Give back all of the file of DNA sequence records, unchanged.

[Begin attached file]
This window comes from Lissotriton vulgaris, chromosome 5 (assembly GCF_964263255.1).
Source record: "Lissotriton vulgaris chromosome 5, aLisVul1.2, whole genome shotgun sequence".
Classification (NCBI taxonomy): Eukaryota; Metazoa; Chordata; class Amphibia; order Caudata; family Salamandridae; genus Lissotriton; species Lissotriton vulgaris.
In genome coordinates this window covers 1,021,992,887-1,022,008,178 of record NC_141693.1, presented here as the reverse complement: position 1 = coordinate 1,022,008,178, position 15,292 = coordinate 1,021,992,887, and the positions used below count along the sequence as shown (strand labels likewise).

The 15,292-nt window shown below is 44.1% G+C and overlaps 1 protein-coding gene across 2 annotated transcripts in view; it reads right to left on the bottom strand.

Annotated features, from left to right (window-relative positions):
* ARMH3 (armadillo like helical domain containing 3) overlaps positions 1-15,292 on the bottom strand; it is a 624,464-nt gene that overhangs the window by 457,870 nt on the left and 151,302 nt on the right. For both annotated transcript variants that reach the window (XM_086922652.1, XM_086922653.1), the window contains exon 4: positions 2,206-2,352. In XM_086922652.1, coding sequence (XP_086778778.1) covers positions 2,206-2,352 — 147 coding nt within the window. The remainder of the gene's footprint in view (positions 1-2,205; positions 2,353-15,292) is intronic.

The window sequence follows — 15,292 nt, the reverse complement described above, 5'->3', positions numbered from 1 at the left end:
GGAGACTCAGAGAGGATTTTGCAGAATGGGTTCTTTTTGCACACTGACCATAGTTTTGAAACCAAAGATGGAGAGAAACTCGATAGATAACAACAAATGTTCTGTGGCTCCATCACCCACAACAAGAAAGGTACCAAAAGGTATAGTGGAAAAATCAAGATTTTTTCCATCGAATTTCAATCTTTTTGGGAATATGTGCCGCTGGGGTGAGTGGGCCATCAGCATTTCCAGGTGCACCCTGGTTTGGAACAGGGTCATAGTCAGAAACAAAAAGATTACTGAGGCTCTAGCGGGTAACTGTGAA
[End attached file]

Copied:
This window comes from Lissotriton vulgaris, chromosome 5 (assembly GCF_964263255.1).
Source record: "Lissotriton vulgaris chromosome 5, aLisVul1.2, whole genome shotgun sequence".
Classification (NCBI taxonomy): Eukaryota; Metazoa; Chordata; class Amphibia; order Caudata; family Salamandridae; genus Lissotriton; species Lissotriton vulgaris.
In genome coordinates this window covers 1,021,992,887-1,022,008,178 of record NC_141693.1, presented here as the reverse complement: position 1 = coordinate 1,022,008,178, position 15,292 = coordinate 1,021,992,887, and the positions used below count along the sequence as shown (strand labels likewise).

The 15,292-nt window shown below is 44.1% G+C and overlaps 1 protein-coding gene across 2 annotated transcripts in view; it reads right to left on the bottom strand.

Annotated features, from left to right (window-relative positions):
* ARMH3 (armadillo like helical domain containing 3) overlaps positions 1-15,292 on the bottom strand; it is a 624,464-nt gene that overhangs the window by 457,870 nt on the left and 151,302 nt on the right. For both annotated transcript variants that reach the window (XM_086922652.1, XM_086922653.1), the window contains exon 4: positions 2,206-2,352. In XM_086922652.1, coding sequence (XP_086778778.1) covers positions 2,206-2,352 — 147 coding nt within the window. The remainder of the gene's footprint in view (positions 1-2,205; positions 2,353-15,292) is intronic.

The window sequence follows — 15,292 nt, the reverse complement described above, 5'->3', positions numbered from 1 at the left end:
GGAGACTCAGAGAGGATTTTGCAGAATGGGTTCTTTTTGCACACTGACCATAGTTTTGAAACCAAAGATGGAGAGAAACTCGATAGATAACAACAAATGTTCTGTGGCTCCATCACCCACAACAAGAAAGGTACCAAAAGGTATAGTGGAAAAATCAAGATTTTTTCCATCGAATTTCAATCTTTTTGGGAATATGTGCCGCTGGGGTGAGTGGGCCATCAGCATTTCCAGGTGCACCCTGGTTTGGAACAGGGTCATAGTCAGAAACAAAAAGATTACTGAGGCTCTAGCGGGTAACTGTGAA